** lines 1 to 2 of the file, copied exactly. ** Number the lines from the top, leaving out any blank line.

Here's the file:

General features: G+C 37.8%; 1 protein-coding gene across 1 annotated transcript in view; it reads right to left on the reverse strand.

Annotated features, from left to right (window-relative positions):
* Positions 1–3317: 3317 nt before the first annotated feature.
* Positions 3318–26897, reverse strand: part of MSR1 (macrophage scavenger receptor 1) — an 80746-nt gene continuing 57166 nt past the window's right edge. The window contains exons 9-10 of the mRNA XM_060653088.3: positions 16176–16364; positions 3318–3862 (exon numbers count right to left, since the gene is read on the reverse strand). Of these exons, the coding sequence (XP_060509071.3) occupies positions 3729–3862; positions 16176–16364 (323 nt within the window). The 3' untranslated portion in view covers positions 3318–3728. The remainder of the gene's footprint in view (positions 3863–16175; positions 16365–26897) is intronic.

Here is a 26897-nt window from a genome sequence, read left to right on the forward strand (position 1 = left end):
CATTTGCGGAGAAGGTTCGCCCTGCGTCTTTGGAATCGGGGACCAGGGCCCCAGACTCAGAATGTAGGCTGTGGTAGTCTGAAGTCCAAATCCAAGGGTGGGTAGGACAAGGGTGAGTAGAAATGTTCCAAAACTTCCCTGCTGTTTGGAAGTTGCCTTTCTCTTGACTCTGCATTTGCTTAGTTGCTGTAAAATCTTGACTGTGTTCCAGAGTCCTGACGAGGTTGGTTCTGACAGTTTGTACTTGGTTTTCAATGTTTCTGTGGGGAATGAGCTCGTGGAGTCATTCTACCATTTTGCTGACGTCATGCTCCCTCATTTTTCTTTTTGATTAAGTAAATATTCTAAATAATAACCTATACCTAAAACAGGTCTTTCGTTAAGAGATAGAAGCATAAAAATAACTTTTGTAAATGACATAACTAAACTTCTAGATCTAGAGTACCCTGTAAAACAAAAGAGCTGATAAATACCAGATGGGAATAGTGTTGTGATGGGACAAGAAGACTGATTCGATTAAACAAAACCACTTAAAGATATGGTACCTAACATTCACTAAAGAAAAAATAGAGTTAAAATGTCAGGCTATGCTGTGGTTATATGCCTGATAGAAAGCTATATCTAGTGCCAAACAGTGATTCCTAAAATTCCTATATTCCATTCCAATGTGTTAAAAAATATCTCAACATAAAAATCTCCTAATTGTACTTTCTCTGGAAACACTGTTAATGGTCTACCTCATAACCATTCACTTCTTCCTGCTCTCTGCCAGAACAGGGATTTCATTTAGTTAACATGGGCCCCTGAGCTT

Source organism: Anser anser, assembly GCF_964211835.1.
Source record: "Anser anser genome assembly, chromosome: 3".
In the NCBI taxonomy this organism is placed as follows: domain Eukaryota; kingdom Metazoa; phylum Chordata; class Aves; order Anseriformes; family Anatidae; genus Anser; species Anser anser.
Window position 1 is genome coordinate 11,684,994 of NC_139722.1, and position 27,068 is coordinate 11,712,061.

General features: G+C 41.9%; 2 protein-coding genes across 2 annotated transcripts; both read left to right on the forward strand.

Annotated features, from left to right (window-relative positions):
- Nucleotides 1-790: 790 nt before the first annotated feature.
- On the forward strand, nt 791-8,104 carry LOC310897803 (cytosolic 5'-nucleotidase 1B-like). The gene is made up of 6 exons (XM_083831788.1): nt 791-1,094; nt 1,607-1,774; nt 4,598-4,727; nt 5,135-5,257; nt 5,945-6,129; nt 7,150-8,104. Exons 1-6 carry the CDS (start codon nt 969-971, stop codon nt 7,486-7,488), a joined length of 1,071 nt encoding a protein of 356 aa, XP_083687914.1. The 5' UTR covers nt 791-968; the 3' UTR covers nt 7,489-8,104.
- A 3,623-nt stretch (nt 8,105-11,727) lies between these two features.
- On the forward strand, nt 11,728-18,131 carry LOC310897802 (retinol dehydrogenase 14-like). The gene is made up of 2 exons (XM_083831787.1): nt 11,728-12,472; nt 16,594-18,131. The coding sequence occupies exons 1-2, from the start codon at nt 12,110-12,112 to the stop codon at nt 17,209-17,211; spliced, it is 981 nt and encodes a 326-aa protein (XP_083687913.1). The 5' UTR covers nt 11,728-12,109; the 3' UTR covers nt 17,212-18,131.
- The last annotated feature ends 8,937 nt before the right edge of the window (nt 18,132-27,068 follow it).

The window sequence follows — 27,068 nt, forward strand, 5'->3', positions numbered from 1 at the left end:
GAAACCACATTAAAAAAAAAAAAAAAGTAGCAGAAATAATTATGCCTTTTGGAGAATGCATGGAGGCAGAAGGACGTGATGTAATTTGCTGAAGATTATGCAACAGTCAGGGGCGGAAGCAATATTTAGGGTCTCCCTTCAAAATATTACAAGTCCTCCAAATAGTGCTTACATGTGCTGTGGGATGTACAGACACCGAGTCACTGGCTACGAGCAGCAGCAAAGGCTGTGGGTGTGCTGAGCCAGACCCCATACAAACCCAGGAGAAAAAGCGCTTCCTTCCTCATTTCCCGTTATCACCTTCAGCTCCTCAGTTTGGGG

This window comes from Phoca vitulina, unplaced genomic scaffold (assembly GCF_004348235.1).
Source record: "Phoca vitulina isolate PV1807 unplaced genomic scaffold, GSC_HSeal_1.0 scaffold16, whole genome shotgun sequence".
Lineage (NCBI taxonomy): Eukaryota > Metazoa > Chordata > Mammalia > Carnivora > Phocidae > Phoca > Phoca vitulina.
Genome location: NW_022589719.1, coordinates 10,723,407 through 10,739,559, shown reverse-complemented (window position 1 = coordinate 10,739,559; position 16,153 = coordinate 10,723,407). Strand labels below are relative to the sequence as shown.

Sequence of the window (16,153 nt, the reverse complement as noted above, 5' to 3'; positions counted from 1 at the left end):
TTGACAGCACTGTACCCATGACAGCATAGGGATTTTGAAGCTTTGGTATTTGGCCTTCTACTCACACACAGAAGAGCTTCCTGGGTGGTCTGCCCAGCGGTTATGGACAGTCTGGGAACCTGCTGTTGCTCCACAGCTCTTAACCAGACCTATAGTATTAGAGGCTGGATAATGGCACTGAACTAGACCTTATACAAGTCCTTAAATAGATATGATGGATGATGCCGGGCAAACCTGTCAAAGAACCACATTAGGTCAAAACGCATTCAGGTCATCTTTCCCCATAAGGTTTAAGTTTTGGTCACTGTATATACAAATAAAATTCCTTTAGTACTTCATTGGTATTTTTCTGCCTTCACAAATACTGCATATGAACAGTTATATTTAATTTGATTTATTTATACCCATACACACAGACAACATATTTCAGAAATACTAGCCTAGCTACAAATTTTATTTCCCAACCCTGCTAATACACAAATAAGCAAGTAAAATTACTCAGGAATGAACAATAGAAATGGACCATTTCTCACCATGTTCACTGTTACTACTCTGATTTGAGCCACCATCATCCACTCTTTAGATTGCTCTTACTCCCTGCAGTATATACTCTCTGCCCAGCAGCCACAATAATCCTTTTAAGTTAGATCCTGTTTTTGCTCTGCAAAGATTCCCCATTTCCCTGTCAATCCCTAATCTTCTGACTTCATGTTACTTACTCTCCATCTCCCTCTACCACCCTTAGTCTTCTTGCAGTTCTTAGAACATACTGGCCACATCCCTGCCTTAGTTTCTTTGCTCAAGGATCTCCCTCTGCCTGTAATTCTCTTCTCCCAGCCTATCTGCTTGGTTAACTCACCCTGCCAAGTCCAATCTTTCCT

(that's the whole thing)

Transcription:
General features: G+C 37.8%; 1 protein-coding gene across 1 annotated transcript in view; it reads right to left on the reverse strand.

Annotated features, from left to right (window-relative positions):